VILE Facebook trolls have targeted the family of the latest young teen whose suicide has been linked with abuse she received on website Ask.Fm.
Hannah Smith (14) was found hanged at her home in Leicestershire over the weekend.
Ciara Pugsley, an Irish girl, took her own life last year after getting abuse on the same site.
Now a tribute a tribute page set up by Hannah Smith’s family on Facebook has now been targeted by trolls calling the girl ‘stupid’ for taking her life.
One poster said: “girl was stupid as s***, cause it was too hard to delete her account or not to answer dumb questions ask.fm aint responsible for this”, while another user labelled the 14-year-old “a dumb **** for taking her own life.”
Another user said : “they can press delete. maybe their parents should get of their a*** and keep an eye on it, if kids kill themselves (sic) over the internet then they're just pathetic. some kids go through rape and abuse and get on with it. this isn't . tragedy. what about the kids she probably bullied? ... the page owner only wants likes.”
Meanwhile the father of Ciara Pugsley, who took her own life last year after being bullied on the site, spoke of his horror at the death.
Speaking to the Irish Independent earlier today, Jonathan Pugsley said: “It’s just heartbreaking.”
“I know exactly what the Smith family are going through right now.”
“This is a site where people can post anonymously whatever they want and get away with it.”
Mr Pugsley met with an Oireachtas Committee last month in a bid to effect change to our legislation to deal with the area of cyber-bullying.
“I went to Dail Eireann and met politicians there to urge changes to the law but nothing has been done. They keep telling us that the laws are there to deal with bullies, but they don’t have the language of the internet and we need legislation which does, which tells bullies they can’t get away with it.
“I would plead once again to parents to try to find out if their children are using these social media sites and if they are to get them off them immediately. Until politicians do something we need to raise awareness.”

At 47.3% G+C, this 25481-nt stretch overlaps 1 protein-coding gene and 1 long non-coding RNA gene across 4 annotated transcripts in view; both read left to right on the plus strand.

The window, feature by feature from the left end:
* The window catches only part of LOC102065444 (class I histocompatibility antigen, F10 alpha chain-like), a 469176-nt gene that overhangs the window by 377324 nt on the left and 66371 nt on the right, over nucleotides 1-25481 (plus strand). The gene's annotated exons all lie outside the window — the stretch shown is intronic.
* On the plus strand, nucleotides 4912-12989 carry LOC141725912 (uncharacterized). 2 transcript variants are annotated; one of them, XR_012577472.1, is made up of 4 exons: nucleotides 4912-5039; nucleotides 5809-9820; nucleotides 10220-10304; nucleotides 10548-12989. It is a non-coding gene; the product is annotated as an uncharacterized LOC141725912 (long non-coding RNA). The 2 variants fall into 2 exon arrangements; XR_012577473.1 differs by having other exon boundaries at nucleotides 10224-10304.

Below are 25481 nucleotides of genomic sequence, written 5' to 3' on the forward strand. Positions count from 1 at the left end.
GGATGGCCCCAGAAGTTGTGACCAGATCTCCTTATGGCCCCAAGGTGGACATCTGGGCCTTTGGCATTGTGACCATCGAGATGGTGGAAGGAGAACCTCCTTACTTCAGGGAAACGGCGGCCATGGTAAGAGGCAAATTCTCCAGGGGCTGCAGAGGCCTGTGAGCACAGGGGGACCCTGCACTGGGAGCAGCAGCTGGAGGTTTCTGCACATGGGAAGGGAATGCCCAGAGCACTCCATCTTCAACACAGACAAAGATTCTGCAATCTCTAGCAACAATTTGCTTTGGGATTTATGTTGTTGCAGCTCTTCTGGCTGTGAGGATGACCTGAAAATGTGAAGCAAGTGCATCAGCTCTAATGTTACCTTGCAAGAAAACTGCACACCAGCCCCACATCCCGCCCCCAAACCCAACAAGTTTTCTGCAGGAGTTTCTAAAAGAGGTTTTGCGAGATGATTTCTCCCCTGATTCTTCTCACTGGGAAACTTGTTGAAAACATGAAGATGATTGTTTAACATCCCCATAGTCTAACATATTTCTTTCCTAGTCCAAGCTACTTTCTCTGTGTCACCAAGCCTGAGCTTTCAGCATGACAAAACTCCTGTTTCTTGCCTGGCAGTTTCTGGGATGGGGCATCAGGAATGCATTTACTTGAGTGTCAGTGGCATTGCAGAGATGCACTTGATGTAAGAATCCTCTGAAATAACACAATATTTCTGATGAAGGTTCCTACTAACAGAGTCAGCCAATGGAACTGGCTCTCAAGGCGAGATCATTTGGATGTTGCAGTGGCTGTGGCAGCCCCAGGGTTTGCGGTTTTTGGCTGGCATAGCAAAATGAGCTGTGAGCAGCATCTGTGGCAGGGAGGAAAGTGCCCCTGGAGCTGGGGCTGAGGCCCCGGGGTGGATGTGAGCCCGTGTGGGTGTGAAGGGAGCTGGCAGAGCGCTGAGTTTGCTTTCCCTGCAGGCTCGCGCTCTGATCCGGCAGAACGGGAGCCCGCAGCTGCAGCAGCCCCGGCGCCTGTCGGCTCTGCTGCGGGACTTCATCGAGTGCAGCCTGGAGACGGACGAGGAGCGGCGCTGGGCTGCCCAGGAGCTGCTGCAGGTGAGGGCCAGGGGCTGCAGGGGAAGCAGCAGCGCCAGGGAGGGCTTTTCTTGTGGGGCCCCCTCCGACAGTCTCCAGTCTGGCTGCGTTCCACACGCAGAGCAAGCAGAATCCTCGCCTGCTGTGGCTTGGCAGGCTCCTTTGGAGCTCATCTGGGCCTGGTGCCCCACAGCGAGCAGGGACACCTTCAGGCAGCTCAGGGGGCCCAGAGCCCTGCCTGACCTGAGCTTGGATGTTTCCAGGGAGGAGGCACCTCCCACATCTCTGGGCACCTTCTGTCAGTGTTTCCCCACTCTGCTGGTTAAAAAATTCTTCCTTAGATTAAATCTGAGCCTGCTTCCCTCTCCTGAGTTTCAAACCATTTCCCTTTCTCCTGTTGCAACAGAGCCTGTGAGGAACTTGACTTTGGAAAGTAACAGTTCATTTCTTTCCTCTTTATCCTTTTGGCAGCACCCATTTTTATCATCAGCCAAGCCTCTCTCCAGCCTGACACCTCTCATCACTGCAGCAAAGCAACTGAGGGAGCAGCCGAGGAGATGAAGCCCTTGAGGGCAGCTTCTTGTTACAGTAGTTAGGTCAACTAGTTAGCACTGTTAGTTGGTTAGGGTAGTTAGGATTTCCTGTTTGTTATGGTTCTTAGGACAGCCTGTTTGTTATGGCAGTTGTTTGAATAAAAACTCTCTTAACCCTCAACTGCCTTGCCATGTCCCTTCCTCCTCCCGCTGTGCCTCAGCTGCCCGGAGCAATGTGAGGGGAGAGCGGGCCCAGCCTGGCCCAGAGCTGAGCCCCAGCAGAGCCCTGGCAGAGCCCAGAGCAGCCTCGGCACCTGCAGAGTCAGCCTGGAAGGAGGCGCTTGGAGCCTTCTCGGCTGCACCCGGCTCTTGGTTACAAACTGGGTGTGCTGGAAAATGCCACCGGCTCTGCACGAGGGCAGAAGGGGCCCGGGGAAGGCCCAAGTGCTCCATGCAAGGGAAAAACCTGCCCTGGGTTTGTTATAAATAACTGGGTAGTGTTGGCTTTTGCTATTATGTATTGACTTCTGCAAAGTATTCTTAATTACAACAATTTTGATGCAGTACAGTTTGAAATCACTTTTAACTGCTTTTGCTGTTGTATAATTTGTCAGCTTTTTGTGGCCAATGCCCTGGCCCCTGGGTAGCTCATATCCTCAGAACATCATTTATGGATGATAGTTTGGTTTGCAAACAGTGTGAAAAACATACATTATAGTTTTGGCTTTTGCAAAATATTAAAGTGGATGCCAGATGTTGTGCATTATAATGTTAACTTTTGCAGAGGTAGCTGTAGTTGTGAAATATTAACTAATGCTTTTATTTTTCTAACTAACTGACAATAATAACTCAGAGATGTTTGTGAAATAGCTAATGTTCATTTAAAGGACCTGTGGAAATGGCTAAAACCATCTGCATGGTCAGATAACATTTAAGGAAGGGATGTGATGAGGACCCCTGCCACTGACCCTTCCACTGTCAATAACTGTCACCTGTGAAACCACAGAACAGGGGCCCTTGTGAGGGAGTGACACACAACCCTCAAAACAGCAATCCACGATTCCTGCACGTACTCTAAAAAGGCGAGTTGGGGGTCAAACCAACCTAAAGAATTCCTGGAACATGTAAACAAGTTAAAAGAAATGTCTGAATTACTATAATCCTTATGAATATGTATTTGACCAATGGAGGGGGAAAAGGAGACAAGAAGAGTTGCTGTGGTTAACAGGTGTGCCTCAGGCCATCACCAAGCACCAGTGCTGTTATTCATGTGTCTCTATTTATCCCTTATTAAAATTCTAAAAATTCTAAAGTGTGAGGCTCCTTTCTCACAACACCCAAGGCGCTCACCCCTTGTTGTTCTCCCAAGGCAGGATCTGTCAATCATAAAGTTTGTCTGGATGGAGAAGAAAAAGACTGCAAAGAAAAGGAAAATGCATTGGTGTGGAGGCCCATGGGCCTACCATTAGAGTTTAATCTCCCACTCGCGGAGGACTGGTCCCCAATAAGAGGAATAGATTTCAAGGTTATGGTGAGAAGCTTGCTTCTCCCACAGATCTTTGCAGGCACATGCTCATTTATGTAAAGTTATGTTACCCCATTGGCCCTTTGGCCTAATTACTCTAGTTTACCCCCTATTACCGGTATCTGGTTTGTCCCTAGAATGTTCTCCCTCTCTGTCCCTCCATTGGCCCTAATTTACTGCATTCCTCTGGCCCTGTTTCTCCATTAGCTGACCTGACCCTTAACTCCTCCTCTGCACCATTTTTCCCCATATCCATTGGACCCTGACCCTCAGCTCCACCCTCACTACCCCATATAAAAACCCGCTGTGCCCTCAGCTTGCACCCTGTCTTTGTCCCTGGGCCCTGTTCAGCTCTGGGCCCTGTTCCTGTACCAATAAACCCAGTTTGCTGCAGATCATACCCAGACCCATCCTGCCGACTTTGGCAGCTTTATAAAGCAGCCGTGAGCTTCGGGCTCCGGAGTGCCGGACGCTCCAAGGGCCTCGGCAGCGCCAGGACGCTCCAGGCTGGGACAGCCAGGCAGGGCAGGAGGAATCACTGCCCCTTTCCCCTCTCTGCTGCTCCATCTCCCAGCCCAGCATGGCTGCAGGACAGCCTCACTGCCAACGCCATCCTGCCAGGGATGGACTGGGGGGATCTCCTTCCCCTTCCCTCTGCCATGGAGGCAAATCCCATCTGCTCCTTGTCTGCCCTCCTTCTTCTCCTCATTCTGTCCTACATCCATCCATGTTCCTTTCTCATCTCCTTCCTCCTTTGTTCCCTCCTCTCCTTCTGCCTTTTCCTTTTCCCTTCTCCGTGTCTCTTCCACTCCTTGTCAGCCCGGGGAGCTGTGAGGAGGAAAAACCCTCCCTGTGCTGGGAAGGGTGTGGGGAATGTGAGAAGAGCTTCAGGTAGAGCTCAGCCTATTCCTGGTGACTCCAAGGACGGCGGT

Mr Pugsley attended his daughter’s grave in Dromahair, Co Leitrim, last weekend for cemetery Sunday.
“Things are still very hard for us as a family. We have good days and bad days,” he said.
“We went to Ciara’s grave on Sunday and the priest said a wonderful Mass which was very uplifting and that helps, but Ciara’s anniversary is coming up in September and that’s still ahead of us.”
He said the current controversy over trolls using Twitter had helped highlight the issue of online abuse.
“I commend those people in England who have stood up and spoken out,” he said.
“People will say stuff online that they would never say to your face and that’s the issue facing all of us here in Ireland as well as in the UK.
“My heart goes out to the Smith family. I know what place they are in right now.”
Ask.fm, which was set up in Latvia in 2010, users invite questions from other members.
It has been heavily criticised by anti-bullying charities because it allows the posting of anonymous comments or questions on the pages of children as young as 13.
Some child safety experts have even described it as a "stalker's paradise" and an online petition has been set up demanding action be taken.
Messages found on Hannah's account show how trolls left postings calling her ugly and overweight.
More disturbingly, she was bombarded by messages urging her to kill herself.
In the weeks before her death anonymous users posted messages including, "go die u pathetic emo" and "do us all a favour n kill ur self". Another told her: "U ugly **** go die evry1 wuld be happy."
At one point Hannah tried to respond positively, saying: "Yes I may be ugly, but you obviously have an ugly personality to tell people to 'go die'. Oh and btw I think you may need a dictionary love."
In a statement, Ask.fm said: "We are committed to ensuring that Ask.fm remains a safe, fun environment, and we have policies in place that empower our users to protect themselves and to invite our intervention when required."
Last month in Ireland, an Oireachtas Committee found there was no need to draft specific legislation to deal with cyber bullying.
A report carried out by the Oireachtas Committee on Transport and Communications found that cyber bullying and suicide are not necessarily linked and should be treated separately.
It also found that legislation is already in place to deal with cyber bullying, despite a recommendation from Special Rapporteur on Child Protection, Geoffrey Shannon, that it should be made a criminal offence.
The committee held a number of hearings in response to the deaths of Ciara Pugsley and Erin Gallagher .
The Oireachtas report found that social media sites are having a negative effect on the mental health services for young people. The recommendations include new guidelines to schools for dealing with cyber bullying and the tightening of control of pay-as-you go sim cards and mobile phones.